One baked chicken leg 
One-half cup rice 
One 12 ounce can of cold drink 
Answer:  Rice - One-half cup of rice has only 80 calories.  The chicken leg contains 140 calories, and a 12 ounce can cold drink contains 150 calories.

Is bread fattening?

Many people think bread products are fattening.  This is not true, though.  It is not the bread that is fattening; it's what we put on the bread.   If you add a pat of butter and a tablespoon of grape jelly to the bread, it will have 160 calories instead of 80 calories.  If you add two tablespoons of gravy to your rice, the calories jump from 80 to 200.  Foods from the bread, cereal, rice and pasta group won't make you fat.  This important group gives us vitamins, minerals and energy.  Half of the foods in our daily diet should come from this group.  To make lower calorie choices in the bread, cereal, rice and pasta group, follow these tips:

Choose lower fat and lower sugar products.  Compare:

        One slice bread = 80 calories

        One small biscuit = 100 calories

        One doughnut = 175 calories

  • Cut down on fat in your biscuit or cornbread recipes 
  • Use thinly sliced bread 
  • Snack on unbuttered popcorn 

Choosing Cereals

Did you know that some cereals may have as much as three and one-half teaspoons of sugar in each serving?  We will look at how to choose the best cereals for you and your family.  Cereals are nutritious, tasty, convenient and low-cost.  They are easy to prepare and are packed with energy.  Cereals help build muscles and other body tissues.  They also help promote growth and good health.  The USDA Food Guide Pyramid recommends eating six to eleven servings of bread, rice, cereal and pasta each day.   Cereals made from whole grains are best.  They have more fiber.  Examples of whole-grain cereals are barley, corn, oats, rice and rye.  Insoluble fiber aids in digestion and elimination.  Soluble fiber helps to reduce cholesterol levels.   Cereals made from bran of wheat, oats, rice, corn or other grains are high in dietary fiber.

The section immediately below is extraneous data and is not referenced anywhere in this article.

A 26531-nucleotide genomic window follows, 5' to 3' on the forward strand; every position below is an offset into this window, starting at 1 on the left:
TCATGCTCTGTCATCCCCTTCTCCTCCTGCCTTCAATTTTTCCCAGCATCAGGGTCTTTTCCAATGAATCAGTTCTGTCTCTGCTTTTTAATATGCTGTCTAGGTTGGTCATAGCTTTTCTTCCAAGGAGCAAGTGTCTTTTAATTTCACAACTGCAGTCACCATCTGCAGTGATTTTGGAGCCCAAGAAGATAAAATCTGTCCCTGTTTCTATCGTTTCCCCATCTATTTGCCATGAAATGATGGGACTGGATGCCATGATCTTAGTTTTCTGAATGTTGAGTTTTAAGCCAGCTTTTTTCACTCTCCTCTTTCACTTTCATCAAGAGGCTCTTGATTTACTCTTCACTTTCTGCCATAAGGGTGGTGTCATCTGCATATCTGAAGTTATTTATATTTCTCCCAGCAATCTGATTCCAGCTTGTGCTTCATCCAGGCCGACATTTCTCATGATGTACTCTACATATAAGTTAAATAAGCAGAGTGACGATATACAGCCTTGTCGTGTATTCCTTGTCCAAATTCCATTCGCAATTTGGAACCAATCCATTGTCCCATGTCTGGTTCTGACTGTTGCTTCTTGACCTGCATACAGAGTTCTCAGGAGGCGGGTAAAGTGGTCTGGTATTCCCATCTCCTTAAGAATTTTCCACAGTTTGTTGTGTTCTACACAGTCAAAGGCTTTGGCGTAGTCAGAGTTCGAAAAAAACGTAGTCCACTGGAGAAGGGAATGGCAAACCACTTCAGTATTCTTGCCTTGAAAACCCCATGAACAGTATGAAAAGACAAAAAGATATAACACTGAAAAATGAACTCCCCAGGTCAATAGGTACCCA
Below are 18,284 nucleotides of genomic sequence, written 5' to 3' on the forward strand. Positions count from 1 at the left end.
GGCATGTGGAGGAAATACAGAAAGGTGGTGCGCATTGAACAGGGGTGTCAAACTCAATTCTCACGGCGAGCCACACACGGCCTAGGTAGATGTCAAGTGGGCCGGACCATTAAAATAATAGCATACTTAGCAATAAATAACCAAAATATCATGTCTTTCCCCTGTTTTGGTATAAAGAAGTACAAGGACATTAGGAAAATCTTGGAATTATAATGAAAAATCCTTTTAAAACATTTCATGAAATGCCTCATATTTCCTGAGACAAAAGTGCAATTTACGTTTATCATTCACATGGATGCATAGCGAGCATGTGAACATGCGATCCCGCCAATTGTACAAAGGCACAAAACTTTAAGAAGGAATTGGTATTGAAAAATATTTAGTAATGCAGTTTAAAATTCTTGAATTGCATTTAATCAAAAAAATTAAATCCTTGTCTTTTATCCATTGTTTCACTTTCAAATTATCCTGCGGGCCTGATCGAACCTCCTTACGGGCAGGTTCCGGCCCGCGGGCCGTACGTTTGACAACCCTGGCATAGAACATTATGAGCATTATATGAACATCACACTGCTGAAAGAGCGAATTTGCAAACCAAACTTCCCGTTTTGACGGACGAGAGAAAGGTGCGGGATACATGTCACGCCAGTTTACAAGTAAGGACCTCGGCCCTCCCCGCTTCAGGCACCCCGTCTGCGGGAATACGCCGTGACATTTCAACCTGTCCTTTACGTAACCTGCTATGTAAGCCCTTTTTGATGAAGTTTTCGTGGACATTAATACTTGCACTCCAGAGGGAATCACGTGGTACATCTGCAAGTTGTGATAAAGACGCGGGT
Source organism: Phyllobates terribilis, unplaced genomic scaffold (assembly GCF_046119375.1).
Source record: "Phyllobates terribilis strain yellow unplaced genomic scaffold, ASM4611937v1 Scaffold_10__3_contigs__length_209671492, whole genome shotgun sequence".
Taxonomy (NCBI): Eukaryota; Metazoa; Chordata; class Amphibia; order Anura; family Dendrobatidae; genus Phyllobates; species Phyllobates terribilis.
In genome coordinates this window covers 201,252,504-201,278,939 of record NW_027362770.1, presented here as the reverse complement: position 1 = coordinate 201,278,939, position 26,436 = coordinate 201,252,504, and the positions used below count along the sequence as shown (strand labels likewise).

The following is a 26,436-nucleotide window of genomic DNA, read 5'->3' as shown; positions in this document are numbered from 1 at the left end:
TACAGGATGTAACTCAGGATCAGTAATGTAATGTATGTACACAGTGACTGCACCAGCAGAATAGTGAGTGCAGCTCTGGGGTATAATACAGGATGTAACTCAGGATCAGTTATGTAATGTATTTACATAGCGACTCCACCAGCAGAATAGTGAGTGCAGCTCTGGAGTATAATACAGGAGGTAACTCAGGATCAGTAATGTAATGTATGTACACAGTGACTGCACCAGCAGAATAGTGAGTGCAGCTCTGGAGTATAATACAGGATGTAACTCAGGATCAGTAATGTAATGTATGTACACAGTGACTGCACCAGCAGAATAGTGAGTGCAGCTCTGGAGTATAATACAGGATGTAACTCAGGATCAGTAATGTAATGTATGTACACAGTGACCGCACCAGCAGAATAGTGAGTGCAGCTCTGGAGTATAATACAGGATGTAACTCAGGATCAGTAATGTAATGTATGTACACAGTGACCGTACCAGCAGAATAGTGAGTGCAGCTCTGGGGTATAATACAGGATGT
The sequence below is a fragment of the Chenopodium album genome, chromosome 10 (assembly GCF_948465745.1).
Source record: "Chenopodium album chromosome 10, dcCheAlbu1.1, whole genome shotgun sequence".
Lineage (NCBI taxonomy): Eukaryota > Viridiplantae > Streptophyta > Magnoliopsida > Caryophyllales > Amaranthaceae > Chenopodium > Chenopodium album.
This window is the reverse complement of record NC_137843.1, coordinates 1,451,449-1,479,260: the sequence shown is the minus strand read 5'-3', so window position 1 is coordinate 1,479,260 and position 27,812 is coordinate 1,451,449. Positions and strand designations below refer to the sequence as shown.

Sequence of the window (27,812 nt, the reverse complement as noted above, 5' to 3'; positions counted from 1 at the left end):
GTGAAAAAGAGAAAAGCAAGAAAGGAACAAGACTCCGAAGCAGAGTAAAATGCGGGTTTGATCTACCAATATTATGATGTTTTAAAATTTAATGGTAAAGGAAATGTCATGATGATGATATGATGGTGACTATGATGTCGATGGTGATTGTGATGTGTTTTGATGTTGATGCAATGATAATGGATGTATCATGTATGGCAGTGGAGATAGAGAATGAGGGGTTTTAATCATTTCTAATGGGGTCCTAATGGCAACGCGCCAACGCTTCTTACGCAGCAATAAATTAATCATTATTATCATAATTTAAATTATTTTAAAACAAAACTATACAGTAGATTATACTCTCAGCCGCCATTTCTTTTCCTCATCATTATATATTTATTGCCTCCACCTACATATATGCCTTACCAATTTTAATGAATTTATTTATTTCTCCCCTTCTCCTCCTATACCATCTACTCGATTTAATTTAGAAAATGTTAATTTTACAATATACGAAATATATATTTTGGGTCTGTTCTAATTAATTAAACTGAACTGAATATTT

Cereals that are cheaper are usually more nutritious.  Cereals that you cook are usually less expensive than ready-to-eat or instant cereals.  Single packages of cereal cost more than large packages.

Some cereals contain added sugar.  These cereals usually have more calories and cost more than plain cereals.  Add your own sugar to plain cereals to save money and calories.

Use the ingredient label.  Read labels to select the best cereal.   As a general rule, the shorter the list of ingredients, the more nutritious the cereal.  Look for whole grain as the first ingredient.  Choose cereals that are whole grain, enriched or restored.  Look for the terms - oats, corn, rice, barley, rye and wheat.

Web Sites to Visit:    This is a good site for rice recipes, cooking tips and nutrition information.    Click on "Wheat Foods" and then the "6 Classes of Wheat."   Also click on "Wheat Facts"  and "About Wheat Nutrition" and read the topics included.   Click on "Course 1" and go through the course.   This is a good site for recipes and nutrition information.